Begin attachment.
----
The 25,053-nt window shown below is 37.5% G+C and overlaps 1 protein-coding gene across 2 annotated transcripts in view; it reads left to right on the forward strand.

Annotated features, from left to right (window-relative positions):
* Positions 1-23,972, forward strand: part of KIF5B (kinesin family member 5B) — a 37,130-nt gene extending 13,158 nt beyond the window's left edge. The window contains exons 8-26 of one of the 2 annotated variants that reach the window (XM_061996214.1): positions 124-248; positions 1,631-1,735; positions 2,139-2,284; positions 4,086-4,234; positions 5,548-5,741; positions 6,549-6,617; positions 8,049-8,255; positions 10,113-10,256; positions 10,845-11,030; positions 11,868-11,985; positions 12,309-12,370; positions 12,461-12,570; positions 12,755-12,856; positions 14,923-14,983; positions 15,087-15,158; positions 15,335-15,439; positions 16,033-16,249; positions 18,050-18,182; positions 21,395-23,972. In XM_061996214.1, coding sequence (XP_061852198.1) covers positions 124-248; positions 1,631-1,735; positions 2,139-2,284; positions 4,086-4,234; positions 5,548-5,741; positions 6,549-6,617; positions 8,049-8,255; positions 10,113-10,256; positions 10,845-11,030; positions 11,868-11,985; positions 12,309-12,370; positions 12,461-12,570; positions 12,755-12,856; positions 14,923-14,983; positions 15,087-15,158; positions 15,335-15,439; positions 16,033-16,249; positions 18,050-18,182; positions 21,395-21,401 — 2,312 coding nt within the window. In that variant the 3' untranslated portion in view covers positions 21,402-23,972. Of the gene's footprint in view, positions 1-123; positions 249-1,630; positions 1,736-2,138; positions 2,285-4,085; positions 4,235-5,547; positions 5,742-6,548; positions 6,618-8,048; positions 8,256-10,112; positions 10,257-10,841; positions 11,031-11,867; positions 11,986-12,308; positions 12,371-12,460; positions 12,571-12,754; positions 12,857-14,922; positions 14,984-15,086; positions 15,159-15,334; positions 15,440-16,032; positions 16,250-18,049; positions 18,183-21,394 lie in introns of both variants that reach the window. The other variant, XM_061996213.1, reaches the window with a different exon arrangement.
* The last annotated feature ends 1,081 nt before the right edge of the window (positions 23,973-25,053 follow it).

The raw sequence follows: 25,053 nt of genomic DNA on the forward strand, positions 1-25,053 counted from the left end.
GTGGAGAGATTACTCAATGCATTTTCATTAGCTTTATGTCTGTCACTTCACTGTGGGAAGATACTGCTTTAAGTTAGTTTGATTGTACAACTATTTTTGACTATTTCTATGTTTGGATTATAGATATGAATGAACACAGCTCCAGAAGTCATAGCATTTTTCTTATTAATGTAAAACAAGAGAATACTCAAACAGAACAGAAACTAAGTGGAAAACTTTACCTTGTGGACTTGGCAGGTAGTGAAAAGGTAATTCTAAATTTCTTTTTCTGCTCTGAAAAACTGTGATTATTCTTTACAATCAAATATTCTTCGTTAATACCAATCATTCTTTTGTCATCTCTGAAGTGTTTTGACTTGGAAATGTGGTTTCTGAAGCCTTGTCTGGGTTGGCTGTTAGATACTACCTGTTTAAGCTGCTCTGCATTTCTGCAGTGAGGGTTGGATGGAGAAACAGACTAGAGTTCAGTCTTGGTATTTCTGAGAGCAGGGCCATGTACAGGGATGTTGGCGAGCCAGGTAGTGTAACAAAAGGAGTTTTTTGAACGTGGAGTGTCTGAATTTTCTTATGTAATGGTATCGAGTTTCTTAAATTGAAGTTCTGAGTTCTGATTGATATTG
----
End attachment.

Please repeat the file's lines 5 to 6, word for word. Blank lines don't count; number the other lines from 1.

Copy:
The raw sequence follows: 25,053 nt of genomic DNA on the forward strand, positions 1-25,053 counted from the left end.
GTGGAGAGATTACTCAATGCATTTTCATTAGCTTTATGTCTGTCACTTCACTGTGGGAAGATACTGCTTTAAGTTAGTTTGATTGTACAACTATTTTTGACTATTTCTATGTTTGGATTATAGATATGAATGAACACAGCTCCAGAAGTCATAGCATTTTTCTTATTAATGTAAAACAAGAGAATACTCAAACAGAACAGAAACTAAGTGGAAAACTTTACCTTGTGGACTTGGCAGGTAGTGAAAAGGTAATTCTAAATTTCTTTTTCTGCTCTGAAAAACTGTGATTATTCTTTACAATCAAATATTCTTCGTTAATACCAATCATTCTTTTGTCATCTCTGAAGTGTTTTGACTTGGAAATGTGGTTTCTGAAGCCTTGTCTGGGTTGGCTGTTAGATACTACCTGTTTAAGCTGCTCTGCATTTCTGCAGTGAGGGTTGGATGGAGAAACAGACTAGAGTTCAGTCTTGGTATTTCTGAGAGCAGGGCCATGTACAGGGATGTTGGCGAGCCAGGTAGTGTAACAAAAGGAGTTTTTTGAACGTGGAGTGTCTGAATTTTCTTATGTAATGGTATCGAGTTTCTTAAATTGAAGTTCTGAGTTCTGATTGATATTG